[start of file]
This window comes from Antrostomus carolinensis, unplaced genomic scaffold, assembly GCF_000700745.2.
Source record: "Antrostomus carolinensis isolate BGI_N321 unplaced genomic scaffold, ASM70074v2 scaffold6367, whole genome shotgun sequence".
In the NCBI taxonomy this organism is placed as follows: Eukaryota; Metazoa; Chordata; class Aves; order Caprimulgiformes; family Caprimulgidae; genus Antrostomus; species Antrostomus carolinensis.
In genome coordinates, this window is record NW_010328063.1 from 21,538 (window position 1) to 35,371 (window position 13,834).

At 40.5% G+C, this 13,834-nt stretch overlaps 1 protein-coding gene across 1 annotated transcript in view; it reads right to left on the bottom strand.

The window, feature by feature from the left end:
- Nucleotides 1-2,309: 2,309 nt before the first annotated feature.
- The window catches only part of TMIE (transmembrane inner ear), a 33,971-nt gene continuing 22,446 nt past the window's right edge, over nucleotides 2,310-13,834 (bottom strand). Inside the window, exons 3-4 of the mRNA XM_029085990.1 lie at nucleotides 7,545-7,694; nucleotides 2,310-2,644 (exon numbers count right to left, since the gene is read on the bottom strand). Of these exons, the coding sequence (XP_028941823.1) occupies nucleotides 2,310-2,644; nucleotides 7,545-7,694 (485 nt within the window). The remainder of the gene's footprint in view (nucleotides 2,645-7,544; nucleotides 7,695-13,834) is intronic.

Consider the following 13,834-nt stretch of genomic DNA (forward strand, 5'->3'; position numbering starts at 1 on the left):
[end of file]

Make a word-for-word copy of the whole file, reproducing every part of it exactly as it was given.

This window comes from Antrostomus carolinensis, unplaced genomic scaffold, assembly GCF_000700745.2.
Source record: "Antrostomus carolinensis isolate BGI_N321 unplaced genomic scaffold, ASM70074v2 scaffold6367, whole genome shotgun sequence".
In the NCBI taxonomy this organism is placed as follows: Eukaryota; Metazoa; Chordata; class Aves; order Caprimulgiformes; family Caprimulgidae; genus Antrostomus; species Antrostomus carolinensis.
In genome coordinates, this window is record NW_010328063.1 from 21,538 (window position 1) to 35,371 (window position 13,834).

At 40.5% G+C, this 13,834-nt stretch overlaps 1 protein-coding gene across 1 annotated transcript in view; it reads right to left on the bottom strand.

The window, feature by feature from the left end:
- Nucleotides 1-2,309: 2,309 nt before the first annotated feature.
- The window catches only part of TMIE (transmembrane inner ear), a 33,971-nt gene continuing 22,446 nt past the window's right edge, over nucleotides 2,310-13,834 (bottom strand). Inside the window, exons 3-4 of the mRNA XM_029085990.1 lie at nucleotides 7,545-7,694; nucleotides 2,310-2,644 (exon numbers count right to left, since the gene is read on the bottom strand). Of these exons, the coding sequence (XP_028941823.1) occupies nucleotides 2,310-2,644; nucleotides 7,545-7,694 (485 nt within the window). The remainder of the gene's footprint in view (nucleotides 2,645-7,544; nucleotides 7,695-13,834) is intronic.

Consider the following 13,834-nt stretch of genomic DNA (forward strand, 5'->3'; position numbering starts at 1 on the left):